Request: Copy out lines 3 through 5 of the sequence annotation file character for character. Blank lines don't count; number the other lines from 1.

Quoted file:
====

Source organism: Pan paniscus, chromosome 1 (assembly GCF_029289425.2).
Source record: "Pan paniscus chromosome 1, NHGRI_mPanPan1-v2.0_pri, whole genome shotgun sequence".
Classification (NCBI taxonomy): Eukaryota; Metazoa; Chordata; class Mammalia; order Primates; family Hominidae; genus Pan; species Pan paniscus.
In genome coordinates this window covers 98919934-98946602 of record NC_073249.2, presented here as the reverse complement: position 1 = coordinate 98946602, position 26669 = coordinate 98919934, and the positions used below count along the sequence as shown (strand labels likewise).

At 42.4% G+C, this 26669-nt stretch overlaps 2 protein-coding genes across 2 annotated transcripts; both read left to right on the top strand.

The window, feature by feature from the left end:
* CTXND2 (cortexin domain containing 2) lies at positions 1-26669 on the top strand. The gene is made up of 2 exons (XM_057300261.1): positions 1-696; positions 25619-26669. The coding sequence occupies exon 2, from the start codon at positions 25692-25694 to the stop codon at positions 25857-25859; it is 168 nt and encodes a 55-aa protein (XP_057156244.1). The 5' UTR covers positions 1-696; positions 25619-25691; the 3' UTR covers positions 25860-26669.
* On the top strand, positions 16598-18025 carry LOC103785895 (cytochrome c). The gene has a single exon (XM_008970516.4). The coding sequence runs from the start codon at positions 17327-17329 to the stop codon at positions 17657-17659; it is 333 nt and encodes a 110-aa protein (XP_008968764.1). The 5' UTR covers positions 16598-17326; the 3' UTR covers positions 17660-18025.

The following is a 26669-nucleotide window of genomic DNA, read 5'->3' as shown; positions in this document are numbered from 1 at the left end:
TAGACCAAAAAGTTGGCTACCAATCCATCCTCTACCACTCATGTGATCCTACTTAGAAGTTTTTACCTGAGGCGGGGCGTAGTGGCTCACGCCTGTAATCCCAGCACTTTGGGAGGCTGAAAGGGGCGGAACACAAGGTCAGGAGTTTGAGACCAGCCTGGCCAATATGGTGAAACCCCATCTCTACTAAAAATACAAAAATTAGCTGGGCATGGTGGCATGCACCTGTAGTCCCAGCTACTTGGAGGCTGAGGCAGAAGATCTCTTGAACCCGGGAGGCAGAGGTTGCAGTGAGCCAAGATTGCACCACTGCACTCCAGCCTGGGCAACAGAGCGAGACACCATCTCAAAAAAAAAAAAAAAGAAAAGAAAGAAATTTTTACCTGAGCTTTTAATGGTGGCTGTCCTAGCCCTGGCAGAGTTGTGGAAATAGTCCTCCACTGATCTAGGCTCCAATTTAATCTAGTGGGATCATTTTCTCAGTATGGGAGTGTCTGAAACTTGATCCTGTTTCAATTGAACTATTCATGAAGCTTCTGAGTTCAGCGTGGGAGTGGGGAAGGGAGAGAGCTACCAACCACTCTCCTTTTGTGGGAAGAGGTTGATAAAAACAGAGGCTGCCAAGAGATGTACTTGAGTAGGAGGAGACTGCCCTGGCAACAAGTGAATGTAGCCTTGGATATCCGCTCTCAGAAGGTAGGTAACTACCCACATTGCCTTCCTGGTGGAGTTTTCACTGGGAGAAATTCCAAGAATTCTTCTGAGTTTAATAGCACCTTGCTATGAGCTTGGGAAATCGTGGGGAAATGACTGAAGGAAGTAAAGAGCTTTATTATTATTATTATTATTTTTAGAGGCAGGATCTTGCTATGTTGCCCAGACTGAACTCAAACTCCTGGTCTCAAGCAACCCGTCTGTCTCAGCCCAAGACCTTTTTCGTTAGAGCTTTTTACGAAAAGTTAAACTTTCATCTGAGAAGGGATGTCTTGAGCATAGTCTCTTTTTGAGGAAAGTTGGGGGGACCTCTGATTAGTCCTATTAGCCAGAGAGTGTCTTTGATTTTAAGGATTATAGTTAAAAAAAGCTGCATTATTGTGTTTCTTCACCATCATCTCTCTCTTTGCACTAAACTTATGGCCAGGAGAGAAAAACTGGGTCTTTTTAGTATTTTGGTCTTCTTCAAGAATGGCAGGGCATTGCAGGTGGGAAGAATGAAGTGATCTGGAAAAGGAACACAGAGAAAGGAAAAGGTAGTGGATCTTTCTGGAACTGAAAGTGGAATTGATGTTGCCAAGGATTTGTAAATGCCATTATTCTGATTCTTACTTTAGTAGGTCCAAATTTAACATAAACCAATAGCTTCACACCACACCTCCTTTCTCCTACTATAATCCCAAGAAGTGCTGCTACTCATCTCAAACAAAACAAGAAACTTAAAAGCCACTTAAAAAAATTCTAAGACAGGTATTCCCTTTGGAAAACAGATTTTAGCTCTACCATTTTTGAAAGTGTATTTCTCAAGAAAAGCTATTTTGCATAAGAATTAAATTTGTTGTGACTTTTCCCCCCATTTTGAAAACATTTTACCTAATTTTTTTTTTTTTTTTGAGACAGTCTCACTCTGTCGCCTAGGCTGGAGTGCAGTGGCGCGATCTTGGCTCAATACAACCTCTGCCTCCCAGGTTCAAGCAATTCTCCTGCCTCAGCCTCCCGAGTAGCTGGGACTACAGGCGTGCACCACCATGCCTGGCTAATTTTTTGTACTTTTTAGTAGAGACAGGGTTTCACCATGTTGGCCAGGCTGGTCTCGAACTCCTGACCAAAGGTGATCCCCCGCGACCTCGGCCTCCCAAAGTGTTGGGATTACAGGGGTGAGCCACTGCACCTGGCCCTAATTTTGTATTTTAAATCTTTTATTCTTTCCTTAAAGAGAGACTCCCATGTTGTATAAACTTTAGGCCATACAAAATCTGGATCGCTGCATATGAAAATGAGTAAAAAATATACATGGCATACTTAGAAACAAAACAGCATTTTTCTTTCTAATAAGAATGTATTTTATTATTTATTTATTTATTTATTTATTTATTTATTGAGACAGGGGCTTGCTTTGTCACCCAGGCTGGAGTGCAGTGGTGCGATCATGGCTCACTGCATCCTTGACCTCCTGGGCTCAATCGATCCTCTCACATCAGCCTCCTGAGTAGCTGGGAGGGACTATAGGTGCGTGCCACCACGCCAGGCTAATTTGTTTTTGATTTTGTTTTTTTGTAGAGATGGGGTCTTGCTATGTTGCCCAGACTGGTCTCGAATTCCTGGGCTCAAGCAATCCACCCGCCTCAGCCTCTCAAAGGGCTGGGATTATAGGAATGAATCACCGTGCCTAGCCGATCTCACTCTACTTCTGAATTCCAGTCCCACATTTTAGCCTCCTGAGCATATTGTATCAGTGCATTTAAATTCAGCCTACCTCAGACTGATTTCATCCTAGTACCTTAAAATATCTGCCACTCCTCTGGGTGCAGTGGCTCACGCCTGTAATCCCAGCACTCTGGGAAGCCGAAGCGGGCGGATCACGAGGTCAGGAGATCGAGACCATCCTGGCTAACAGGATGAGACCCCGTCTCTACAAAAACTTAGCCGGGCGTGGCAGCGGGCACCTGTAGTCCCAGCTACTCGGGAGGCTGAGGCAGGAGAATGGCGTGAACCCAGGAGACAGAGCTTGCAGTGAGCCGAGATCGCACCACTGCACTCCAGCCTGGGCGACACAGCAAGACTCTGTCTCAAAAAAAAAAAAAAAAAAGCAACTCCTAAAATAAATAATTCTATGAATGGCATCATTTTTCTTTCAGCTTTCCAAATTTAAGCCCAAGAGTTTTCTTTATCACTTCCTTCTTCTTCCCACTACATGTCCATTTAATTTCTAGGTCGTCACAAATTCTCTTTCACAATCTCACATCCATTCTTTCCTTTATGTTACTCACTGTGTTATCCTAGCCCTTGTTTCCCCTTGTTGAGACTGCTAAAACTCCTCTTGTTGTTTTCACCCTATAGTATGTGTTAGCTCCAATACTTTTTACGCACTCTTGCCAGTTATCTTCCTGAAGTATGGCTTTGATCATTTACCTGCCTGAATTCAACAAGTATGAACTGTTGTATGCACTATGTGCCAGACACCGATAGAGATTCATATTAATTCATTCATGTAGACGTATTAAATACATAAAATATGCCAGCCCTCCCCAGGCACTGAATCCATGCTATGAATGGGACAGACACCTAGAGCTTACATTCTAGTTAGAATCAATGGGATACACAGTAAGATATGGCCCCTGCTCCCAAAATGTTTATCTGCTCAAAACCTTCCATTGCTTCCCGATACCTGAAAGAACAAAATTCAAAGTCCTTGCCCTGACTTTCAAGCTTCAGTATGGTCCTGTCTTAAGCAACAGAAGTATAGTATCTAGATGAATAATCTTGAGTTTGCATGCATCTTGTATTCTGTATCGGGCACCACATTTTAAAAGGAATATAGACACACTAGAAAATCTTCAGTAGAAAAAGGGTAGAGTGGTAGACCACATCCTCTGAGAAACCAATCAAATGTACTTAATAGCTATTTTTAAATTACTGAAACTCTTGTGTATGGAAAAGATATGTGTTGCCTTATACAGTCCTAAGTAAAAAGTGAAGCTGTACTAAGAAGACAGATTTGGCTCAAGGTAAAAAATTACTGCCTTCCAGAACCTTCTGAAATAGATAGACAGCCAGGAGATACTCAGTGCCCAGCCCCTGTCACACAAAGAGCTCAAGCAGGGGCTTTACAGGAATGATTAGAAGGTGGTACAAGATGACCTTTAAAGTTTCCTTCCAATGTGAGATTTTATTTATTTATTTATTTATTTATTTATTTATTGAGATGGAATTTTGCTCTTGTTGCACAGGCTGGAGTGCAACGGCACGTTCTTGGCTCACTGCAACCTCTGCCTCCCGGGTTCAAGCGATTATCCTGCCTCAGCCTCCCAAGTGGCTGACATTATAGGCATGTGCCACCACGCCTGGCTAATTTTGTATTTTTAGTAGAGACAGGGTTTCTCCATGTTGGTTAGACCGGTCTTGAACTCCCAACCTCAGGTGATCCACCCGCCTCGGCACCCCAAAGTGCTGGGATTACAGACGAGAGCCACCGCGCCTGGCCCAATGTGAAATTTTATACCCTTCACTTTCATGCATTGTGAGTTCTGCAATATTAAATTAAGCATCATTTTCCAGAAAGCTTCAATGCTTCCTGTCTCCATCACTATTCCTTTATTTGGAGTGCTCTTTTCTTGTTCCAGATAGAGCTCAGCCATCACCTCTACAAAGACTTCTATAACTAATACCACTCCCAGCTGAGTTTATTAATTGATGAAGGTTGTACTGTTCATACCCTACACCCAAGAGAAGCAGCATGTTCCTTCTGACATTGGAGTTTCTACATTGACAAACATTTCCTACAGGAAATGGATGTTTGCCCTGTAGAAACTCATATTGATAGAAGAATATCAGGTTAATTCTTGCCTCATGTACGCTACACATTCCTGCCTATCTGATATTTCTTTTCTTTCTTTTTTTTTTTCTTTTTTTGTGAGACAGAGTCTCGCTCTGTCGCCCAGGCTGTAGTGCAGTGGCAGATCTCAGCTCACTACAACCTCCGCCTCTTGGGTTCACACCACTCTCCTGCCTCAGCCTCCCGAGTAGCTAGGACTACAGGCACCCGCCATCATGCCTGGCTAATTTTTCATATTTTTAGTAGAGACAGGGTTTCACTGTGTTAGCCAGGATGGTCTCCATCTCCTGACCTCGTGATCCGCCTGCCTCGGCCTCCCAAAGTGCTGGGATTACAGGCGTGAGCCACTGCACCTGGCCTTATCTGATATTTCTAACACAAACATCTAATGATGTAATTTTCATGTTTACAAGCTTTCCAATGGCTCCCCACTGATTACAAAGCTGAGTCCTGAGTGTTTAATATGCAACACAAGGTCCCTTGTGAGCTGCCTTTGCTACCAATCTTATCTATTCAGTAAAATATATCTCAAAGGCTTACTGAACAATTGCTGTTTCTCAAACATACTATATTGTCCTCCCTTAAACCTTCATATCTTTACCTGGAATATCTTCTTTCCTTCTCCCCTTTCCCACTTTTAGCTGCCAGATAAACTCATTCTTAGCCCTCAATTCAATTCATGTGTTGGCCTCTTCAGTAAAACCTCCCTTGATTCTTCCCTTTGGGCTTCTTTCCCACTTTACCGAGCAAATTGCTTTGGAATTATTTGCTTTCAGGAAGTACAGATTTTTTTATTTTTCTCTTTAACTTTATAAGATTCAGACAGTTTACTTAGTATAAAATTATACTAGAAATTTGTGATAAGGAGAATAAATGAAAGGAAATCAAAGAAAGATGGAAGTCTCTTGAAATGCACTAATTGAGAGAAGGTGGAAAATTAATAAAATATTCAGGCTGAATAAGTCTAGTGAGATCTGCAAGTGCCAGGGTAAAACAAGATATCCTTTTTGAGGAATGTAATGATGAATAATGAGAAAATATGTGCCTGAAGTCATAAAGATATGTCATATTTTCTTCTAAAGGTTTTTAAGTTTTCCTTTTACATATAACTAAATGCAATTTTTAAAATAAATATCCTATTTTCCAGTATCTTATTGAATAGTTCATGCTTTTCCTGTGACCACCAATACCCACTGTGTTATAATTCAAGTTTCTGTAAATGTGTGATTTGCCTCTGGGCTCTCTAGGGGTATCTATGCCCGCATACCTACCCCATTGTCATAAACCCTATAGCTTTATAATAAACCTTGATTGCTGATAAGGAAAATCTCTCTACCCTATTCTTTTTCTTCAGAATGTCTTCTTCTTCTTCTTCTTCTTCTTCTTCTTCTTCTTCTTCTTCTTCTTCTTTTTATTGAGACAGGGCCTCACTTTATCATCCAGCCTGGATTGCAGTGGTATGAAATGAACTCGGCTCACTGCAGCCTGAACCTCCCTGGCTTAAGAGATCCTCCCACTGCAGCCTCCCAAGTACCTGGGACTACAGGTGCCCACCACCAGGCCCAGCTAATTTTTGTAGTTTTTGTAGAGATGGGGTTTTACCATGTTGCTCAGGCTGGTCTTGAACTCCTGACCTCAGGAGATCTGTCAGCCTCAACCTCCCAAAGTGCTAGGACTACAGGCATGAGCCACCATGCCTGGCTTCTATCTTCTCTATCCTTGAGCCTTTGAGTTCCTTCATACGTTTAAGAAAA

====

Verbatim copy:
Classification (NCBI taxonomy): Eukaryota; Metazoa; Chordata; class Mammalia; order Primates; family Hominidae; genus Pan; species Pan paniscus.
In genome coordinates this window covers 98919934-98946602 of record NC_073249.2, presented here as the reverse complement: position 1 = coordinate 98946602, position 26669 = coordinate 98919934, and the positions used below count along the sequence as shown (strand labels likewise).

At 42.4% G+C, this 26669-nt stretch overlaps 2 protein-coding genes across 2 annotated transcripts; both read left to right on the top strand.